Mr. Samuel Strock came to Newton in 1840 and lived upon the farm where his son Joseph now resides, till 1878, and died in this year. Mrs. Strock died in 1868. Mr. Strock, the subject of this sketch, has always lived in what was old Trumbull. He has an excellent farm of two hundred and one acres.

    He was married in 1853 to Miss Susan Kistler, daughter of Michael Kistler, of Newton township. There were nine children by this marriage. Mrs. Strock died in 1868. His second marriage was in the fall of 1868 to Miss Almira Powers, daughter of William Powers, of Ohltown, Ohio. There were five children by this marriage. Mrs. Strock died in 1876. Mr. Strock is an enterprising man.

    American pioneers migrated west to settle areas not previously inhabited by European Americans.
     
     

    When a mark is used for a signature, the person was probably illiterate, but may not have been able to sign because of age or infirmity.

    Deed Book I, p. 239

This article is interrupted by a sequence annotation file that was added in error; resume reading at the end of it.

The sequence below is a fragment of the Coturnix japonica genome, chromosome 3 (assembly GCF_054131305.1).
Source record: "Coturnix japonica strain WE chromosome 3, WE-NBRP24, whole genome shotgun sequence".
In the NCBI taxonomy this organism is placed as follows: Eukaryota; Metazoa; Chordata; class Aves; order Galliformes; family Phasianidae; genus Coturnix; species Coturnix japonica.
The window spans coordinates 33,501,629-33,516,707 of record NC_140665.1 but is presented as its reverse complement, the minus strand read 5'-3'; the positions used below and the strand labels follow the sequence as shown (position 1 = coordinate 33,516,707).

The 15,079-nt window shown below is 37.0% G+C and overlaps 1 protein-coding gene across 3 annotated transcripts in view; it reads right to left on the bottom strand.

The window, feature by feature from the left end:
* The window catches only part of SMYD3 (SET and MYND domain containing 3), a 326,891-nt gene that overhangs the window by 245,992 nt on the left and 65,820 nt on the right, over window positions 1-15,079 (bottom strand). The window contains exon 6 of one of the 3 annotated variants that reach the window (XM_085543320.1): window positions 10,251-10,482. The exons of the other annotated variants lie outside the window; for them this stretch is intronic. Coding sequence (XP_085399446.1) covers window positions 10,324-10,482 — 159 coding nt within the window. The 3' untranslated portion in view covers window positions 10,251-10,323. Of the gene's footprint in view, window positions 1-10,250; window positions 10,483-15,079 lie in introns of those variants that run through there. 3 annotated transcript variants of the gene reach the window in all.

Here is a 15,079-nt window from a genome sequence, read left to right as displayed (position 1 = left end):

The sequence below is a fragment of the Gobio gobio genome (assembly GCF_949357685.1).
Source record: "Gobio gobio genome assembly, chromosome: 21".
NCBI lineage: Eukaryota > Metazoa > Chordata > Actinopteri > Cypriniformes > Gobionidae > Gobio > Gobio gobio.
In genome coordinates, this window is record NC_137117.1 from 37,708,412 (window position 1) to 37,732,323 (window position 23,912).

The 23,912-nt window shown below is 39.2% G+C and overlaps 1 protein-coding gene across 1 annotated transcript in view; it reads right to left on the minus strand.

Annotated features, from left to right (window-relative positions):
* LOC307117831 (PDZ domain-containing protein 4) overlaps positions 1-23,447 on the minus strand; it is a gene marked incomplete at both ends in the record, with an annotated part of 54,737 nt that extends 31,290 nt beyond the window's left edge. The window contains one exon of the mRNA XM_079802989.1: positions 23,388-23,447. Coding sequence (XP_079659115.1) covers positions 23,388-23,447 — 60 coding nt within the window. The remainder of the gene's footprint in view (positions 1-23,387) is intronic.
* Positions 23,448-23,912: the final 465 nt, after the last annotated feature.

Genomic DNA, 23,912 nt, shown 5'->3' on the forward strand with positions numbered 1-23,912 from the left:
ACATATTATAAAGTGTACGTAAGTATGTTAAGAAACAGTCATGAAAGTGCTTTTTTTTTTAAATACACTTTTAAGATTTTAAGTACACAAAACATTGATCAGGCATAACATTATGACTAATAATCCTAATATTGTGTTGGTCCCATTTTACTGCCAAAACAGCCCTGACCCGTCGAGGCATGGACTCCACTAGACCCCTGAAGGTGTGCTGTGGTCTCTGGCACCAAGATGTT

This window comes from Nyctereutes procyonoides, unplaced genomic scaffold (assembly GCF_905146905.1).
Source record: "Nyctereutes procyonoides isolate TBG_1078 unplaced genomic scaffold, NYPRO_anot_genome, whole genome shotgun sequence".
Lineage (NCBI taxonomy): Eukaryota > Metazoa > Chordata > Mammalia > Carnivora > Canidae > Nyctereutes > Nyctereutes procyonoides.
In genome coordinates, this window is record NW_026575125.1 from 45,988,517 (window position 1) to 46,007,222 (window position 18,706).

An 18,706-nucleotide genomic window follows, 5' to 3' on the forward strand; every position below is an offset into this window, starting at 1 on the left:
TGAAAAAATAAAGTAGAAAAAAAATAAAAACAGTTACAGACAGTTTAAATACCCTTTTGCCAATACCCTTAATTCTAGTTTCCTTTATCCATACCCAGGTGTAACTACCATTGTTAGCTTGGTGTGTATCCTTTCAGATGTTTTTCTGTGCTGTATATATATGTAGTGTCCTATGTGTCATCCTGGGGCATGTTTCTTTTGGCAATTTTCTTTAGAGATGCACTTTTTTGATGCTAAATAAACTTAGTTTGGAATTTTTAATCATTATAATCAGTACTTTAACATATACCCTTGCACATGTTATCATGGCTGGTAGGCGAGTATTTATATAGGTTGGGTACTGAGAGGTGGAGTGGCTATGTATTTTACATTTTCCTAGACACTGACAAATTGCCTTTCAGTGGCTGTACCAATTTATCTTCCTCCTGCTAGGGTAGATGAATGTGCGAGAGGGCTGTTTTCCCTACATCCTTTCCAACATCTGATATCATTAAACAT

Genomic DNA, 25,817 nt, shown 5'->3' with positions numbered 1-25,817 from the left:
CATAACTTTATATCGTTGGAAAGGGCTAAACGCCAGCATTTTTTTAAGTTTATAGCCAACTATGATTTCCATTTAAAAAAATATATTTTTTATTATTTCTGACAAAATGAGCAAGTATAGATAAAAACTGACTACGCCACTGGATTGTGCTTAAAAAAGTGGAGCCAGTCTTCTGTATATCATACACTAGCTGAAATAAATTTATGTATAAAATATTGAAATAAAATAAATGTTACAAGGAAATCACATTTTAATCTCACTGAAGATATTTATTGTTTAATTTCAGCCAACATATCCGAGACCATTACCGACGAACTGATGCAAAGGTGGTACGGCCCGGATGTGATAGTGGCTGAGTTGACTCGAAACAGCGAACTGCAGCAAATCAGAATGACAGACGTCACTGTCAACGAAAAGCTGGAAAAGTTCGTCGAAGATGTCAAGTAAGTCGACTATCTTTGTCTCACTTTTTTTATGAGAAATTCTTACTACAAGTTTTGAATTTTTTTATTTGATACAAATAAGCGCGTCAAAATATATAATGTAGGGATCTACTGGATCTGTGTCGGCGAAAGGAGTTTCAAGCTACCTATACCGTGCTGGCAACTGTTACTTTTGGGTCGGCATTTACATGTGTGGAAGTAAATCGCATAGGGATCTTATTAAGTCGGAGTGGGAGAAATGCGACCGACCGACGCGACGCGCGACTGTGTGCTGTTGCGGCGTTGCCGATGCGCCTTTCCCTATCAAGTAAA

July 16, 1807
    "76 acres and 52 rods of land; lot number 22 in Canfield Twp."

    Henry Brounstetter and Polly Brounstetter, wife, are named as sellers of property to Henry Chrum [Crum].

    Henry Brandsteter and Mary Brunsdsteder, wife signed. He signed and she used her mark.

    The rod or perch or pole is a surveyor's tool equal to 5 1⁄2 yards.

     
     
     

    Trumbull County Estates; Probate Book 8, p. 6-7
    Henry Bronsteter Deceased Final Settlement
    Date of final settlement Oct. 15, 1834

    Samuel Strock and Henry Bronsteter Jr., were administrators of estate. Henry Jr. signed his name in German and clerks, in parentheses, added the translation of the name. Funds were paid to Magdalena Bronsteter, widow of the deceased. The total amount of the estate was $253.98.

     
     
     
     

    Trumbull County Ohio Deed Book 33, p. 406-407
    Date of deed is 14 May 1835

    The deed is signed by Henry Brunstetter Jr. and Samuel Strock, administrators; Magdalena Brunstetter, widow; Sally Brunstetter, wife of Henry Jr.; and Magdalena Strock, wife of Samuel Strock and daughter of Henry Sr. and Magdalena Brunstetter.